We're not sure if the latest generation of My K-Cup filters have solved those issues since we were among the majority who decided to wait things out and see what the competition had to offer. Many 3rd-party companies tried various attempts and creating their own filters over the years but the one which stood out as being the best designed with best overall performance was the Solofill K-Cup filter. It was an all-in-one filter that had a rubber gasket around the lid which solved the coffee grind overflow problem (or so we thought) and the mesh filter was molded right into the outer plastic. The size was similar to a K-Cup which meant you didn't need to go through the extra hassle of taking apart your brewer's brew chamber... just fill the Solofill and pop it in like any other K-Cup. We've included a photo of this 1st-generation model for comparison.
Continue reading: "Review: Solofill Cup K3 Chrome K-Cup Filter"
March 4, 2013
We continue our Martinson Real Cup review series today with their first flavored variety... Martinson Hazelnut Real Cups. It would appear that hazelnut is a staple flavor in the single serve coffee world as just about every company that gets into the market usually goes with either that particular flavor or vanilla as one of their initial flavored coffee varieties. It remains to be seen if this will be like most hazelnut coffees or if anything in particular will set it apart from the masses.
Brewing these Real Cups resulted in light hazelnut aromas with hints of vanilla floating around underneath. We also detected very faint smoky notes buried below as well. They were barely noticeable, but still present nonetheless. Flavor was a bit on the sour side as you first notice the acidity's sour bite then a mild blend of hazelnut & vanilla appears underneath. The main flavor was a lot weaker than what we were expecting. We also noticed some smoky notes that appeared near the finish, while you'd think smoky hazelnut would be a unique flavor, we didn't really care for it all that much.
Continue reading: "Review: Martinson Hazelnut Real Cups"
March 1, 2013
When we first heard of the Martinson Coffee brand, we were left scratching our heads since we hadn't even been aware of the brand to begin with. You can only imagine our surprise once we did our research and found out that the brand has been around since 1898. According to their company history page on their website, Martinson Coffee was the brainchild of Joe Martinson who came to New York City in the late 1800s. He would apparently select beans right from the docking ships and roast them himself in his mother's kitchen.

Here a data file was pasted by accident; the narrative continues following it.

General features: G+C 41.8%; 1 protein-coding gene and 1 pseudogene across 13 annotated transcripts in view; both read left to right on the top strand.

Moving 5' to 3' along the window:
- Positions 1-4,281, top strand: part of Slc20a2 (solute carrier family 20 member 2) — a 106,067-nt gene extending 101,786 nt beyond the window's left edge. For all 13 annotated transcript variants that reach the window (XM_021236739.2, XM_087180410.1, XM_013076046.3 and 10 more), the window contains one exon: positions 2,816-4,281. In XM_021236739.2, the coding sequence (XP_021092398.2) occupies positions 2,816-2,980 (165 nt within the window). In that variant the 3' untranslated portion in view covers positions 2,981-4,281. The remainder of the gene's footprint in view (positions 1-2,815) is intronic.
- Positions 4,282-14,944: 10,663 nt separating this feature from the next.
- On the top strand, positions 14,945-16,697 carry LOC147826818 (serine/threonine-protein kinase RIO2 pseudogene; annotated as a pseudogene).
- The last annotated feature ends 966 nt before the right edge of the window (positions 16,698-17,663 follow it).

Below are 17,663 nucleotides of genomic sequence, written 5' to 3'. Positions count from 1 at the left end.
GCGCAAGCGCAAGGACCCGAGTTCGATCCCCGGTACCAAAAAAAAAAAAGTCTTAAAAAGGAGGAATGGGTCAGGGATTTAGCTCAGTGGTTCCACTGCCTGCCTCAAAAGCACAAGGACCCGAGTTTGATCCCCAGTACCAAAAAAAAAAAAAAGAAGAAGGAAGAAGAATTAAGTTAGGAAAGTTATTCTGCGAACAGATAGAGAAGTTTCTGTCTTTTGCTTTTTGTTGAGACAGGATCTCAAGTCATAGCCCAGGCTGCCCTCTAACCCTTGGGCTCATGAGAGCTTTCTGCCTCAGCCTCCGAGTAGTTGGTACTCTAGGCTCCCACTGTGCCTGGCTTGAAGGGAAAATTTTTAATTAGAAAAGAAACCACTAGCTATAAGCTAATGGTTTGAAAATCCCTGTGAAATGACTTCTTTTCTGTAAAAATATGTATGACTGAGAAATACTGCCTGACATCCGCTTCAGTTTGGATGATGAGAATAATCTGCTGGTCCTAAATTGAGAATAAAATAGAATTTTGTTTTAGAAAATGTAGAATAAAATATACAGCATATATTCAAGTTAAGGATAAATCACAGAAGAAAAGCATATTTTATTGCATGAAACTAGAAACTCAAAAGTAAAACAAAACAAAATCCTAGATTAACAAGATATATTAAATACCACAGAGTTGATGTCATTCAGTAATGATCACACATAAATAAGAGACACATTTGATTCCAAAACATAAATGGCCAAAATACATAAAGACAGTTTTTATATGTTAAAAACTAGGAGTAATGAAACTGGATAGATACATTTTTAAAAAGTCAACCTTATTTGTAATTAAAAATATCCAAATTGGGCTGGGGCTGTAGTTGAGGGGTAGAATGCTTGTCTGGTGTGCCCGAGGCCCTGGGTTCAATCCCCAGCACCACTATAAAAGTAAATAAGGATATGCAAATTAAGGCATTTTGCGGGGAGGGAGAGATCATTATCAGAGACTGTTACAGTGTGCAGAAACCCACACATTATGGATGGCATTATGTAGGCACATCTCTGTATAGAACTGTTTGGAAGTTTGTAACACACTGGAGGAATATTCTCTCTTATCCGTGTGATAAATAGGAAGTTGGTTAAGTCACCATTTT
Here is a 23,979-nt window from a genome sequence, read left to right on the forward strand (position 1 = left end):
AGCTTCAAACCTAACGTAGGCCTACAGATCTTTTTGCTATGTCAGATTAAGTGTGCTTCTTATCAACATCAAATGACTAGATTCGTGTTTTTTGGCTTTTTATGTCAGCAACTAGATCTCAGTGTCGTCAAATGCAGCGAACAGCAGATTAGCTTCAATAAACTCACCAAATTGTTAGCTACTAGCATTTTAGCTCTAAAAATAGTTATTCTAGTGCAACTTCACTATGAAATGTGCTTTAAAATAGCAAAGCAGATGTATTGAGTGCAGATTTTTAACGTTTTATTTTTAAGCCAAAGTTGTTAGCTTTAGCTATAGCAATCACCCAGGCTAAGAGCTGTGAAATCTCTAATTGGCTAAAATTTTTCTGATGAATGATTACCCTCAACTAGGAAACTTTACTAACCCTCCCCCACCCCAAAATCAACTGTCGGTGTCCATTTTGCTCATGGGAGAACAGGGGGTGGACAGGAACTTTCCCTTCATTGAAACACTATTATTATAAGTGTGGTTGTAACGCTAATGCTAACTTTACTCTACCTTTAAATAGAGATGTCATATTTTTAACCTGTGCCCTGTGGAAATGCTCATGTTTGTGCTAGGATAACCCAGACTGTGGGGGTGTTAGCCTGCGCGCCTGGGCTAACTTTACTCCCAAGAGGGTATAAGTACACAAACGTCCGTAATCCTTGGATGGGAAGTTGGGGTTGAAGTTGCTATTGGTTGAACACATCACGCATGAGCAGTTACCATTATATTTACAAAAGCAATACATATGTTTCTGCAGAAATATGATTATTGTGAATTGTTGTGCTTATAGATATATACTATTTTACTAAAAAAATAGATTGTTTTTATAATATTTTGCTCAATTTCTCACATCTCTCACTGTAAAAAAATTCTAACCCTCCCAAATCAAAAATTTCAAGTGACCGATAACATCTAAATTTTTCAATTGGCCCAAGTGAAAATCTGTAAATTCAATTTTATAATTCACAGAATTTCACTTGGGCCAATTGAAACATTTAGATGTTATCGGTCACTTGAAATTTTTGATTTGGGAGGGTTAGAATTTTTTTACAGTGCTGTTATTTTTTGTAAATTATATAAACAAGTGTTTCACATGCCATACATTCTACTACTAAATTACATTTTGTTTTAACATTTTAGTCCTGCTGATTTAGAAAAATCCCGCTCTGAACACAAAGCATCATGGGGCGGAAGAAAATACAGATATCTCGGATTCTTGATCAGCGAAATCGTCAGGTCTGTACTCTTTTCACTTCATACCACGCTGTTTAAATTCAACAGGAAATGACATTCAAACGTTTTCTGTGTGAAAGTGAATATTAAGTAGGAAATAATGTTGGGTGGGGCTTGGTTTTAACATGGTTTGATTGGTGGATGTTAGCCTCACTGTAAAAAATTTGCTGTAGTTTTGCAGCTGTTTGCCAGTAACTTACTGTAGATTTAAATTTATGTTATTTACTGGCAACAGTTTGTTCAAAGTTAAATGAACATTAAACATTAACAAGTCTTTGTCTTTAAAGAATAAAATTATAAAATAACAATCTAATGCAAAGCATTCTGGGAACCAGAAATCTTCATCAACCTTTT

He would sell fresh roasted whole beans from a pushcart in his neighborhood and as news grew, his coffee became more and more popular amongst the locals to the point where people from all areas started seeking what he had to offer. As time went on, Joe eventually bought a small factory and sold his premium coffee to hotels and restaurants. What shocked us even more was that the term Cup of Joe is rumored to have evolved from Joe's reputation and popularity of his coffee (although we've also heard stories about how it evolved from military officers' consumption of coffee since they were often referred to as G.I. Joes back in the 50s & 60s).
Continue reading: "Review: Martinson Breakfast Blend Real Cups"
February 28, 2013
First there were One Cups, the soft-bottomed open filter style K-Cup knock-offs and now the latest trend that seems to be picking-up steam is yet another K-Cup knock-off which goes by the name of Real Cups. What are Real Cups you ask? Simple... they're similar to a One Cup that has the plastic K-Cup shell re-attached to the bottom. If you cut one open, you'll notice it uses the same filter style as a One Cup. As a result, you get a fusion of both a One Cup's soft-bottomed filter and a K-Cup's plastic shell all into one. We actually like this approach since this ensures the coffee won't go stale and can be stored for long periods of time in carousels or storage racks without any worries.
When our friends at ECS Coffee told us they'd be sending us samples of the Martinson Real Cups for review after they toured the manufacturing facilities, we thought ok... we'll just get the single Real Cups in a Ziploc bag when we open the shipping box. Well, color us pleasantly surprised when we got the shipment. Nothing could have prepared us for what we received once we opened everything.
Continue reading: "Review: Martinson Donut Shop Blend Real Cups"